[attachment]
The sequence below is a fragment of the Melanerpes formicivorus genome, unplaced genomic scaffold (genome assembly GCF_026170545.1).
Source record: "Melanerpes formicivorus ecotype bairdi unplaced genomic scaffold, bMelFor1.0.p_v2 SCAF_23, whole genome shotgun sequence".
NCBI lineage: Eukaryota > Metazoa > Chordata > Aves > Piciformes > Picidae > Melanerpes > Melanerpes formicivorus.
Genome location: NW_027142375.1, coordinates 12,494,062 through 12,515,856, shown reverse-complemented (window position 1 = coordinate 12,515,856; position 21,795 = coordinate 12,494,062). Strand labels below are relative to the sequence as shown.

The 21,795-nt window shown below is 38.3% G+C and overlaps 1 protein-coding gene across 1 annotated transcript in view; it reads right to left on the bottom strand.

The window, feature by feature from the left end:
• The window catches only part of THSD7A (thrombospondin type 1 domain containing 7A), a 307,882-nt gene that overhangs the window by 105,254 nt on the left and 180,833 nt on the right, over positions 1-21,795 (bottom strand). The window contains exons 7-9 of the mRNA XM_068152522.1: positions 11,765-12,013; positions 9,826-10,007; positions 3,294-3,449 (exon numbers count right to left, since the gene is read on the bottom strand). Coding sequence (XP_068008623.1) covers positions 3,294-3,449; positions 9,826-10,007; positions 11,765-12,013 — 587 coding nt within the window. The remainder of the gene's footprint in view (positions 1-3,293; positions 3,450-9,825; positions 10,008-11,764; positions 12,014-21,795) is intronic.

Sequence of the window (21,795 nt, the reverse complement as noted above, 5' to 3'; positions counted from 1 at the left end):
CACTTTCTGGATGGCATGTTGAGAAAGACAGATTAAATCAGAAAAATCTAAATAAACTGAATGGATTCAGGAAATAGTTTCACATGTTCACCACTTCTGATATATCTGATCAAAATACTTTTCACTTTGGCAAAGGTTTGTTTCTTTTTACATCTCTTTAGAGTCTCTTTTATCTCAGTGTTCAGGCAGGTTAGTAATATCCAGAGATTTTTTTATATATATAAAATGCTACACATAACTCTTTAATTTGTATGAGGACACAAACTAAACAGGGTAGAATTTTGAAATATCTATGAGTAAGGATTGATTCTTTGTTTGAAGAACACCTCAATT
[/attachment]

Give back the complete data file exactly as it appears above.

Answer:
The sequence below is a fragment of the Melanerpes formicivorus genome, unplaced genomic scaffold (genome assembly GCF_026170545.1).
Source record: "Melanerpes formicivorus ecotype bairdi unplaced genomic scaffold, bMelFor1.0.p_v2 SCAF_23, whole genome shotgun sequence".
NCBI lineage: Eukaryota > Metazoa > Chordata > Aves > Piciformes > Picidae > Melanerpes > Melanerpes formicivorus.
Genome location: NW_027142375.1, coordinates 12,494,062 through 12,515,856, shown reverse-complemented (window position 1 = coordinate 12,515,856; position 21,795 = coordinate 12,494,062). Strand labels below are relative to the sequence as shown.

The 21,795-nt window shown below is 38.3% G+C and overlaps 1 protein-coding gene across 1 annotated transcript in view; it reads right to left on the bottom strand.

The window, feature by feature from the left end:
• The window catches only part of THSD7A (thrombospondin type 1 domain containing 7A), a 307,882-nt gene that overhangs the window by 105,254 nt on the left and 180,833 nt on the right, over positions 1-21,795 (bottom strand). The window contains exons 7-9 of the mRNA XM_068152522.1: positions 11,765-12,013; positions 9,826-10,007; positions 3,294-3,449 (exon numbers count right to left, since the gene is read on the bottom strand). Coding sequence (XP_068008623.1) covers positions 3,294-3,449; positions 9,826-10,007; positions 11,765-12,013 — 587 coding nt within the window. The remainder of the gene's footprint in view (positions 1-3,293; positions 3,450-9,825; positions 10,008-11,764; positions 12,014-21,795) is intronic.

Sequence of the window (21,795 nt, the reverse complement as noted above, 5' to 3'; positions counted from 1 at the left end):
CACTTTCTGGATGGCATGTTGAGAAAGACAGATTAAATCAGAAAAATCTAAATAAACTGAATGGATTCAGGAAATAGTTTCACATGTTCACCACTTCTGATATATCTGATCAAAATACTTTTCACTTTGGCAAAGGTTTGTTTCTTTTTACATCTCTTTAGAGTCTCTTTTATCTCAGTGTTCAGGCAGGTTAGTAATATCCAGAGATTTTTTTATATATATAAAATGCTACACATAACTCTTTAATTTGTATGAGGACACAAACTAAACAGGGTAGAATTTTGAAATATCTATGAGTAAGGATTGATTCTTTGTTTGAAGAACACCTCAATT